A perspective on what works, and what doesn’t, when communicating in a crisis.
I sat down recently with RIA Marc Freedman of Freedman Financial, part of LPL Financial, l to talk about ways he’s helping investors stay calm amid market uncertainty. The most surprising thing I heard? When market volatility took hold earlier this year, Marc did not call his clients.
“Communication is extraordinarily important for our clients,” Freedman offered, “but you have to do it effectively and not in your face. You just can’t keep surprising clients with the phone ringing.”
I wanted to know more about how Marc and his team communicate in a crisis. If he’s not calling clients, what is he doing to help investors stay calm? It turns out the key to his approach lies in consistently communicating regardless of the market environment—making clients feel supported and earning their trust. “After all,” he said, “our clients are buying financial peace of mind from us every day.”
Earning trust one communication at a time
Freedman’s plan for creating thoughtful, and frequent, investor communications was simple. “We said, rather than calling our clients, let’s create an email newsletter that will come out every Friday. It’s three stories. We don’t talk about the markets. We don’t talk about a particular stock or a particular investment. None of that. We want to provide you with financial advice in a language you can understand.”
Freedman explained his team’s process for producing their weekly newsletter. “Unlike many financial advisors who choose to buy a prepackaged newsletter, we collect all of our own content. Every day when I see an article that I’ve enjoyed, I grab the story and I forward it to Jodi, my assistant. It’s really not that complicated, but it requires us as financial advisors to be aware of what’s going on in the world.”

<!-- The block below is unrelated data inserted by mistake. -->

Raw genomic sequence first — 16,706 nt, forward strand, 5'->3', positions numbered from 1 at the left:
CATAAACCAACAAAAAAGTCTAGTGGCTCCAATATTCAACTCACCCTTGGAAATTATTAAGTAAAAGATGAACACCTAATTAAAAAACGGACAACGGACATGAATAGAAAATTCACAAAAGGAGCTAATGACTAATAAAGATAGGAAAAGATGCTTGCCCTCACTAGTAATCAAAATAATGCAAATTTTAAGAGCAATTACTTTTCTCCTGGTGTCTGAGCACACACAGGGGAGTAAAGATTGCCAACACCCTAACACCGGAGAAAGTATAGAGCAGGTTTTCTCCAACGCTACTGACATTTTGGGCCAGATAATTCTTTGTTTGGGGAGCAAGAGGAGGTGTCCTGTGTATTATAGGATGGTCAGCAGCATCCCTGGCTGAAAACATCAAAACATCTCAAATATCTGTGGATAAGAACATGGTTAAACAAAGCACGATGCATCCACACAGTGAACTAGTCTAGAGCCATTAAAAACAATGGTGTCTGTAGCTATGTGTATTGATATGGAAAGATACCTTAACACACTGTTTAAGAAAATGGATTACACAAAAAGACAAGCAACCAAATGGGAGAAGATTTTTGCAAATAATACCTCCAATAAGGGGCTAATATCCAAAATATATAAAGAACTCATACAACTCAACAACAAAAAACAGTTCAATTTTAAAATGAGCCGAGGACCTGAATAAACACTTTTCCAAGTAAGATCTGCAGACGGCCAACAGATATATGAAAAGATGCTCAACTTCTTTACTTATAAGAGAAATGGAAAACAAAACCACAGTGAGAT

What’s needed: While Freedman and his team developed their own process for producing a weekly newsletter, many advisors need support setting up and maintaining regular communications. What kind of articles to include, how often to send, and how to implement in a way that makes it easy to stay in regular contact with investors all are important factors in designing and executing an email newsletter. Getting on a regular set schedule is also key to building loyalty and creating anticipation. One additional thought: When it comes to design, advisors may want to make sure their email newsletter is both mobile and printer-friendly.
Tailoring communication to your audience
Another important way Marc and his team reach investors on their terms is by making sure the message—and the delivery—match the preferences and comfort levels of their investors. “Sixty-five percent of our clients are in retirement,” Freedman says, “so this isn’t about 30-year-old and 40-year-old clients. The client base that is older, the group that’s approaching retirement and in retirement, needs to be talked to differently.”
For Freedman and his team, this means largely avoiding more modern communication methods—social media, for example—in favor of live interactions, which for now means remote meetings. “We had a Zoom call with a 90-year-old, and it was as if he was seeing me in my office. He happened to live one town away, and we both said that we’re using Zoom as a short-term solution. We are truly looking forward to the days when we can get together and see one another face-to-face.”
What’s needed: Advisors today need to reach investors where they are, and no single approach works for all. One way to capture investors’ communication preferences is to discuss those during client onboarding. Knowing what clients want and keeping those preferences updated as technology and communication practices evolve is a smart way to develop a segmented client communications plan—one where advisors know exactly how to use digital modes (Zoom, email, social media, and podcasts) as well as more traditional methods like phone and print materials—to stay connected.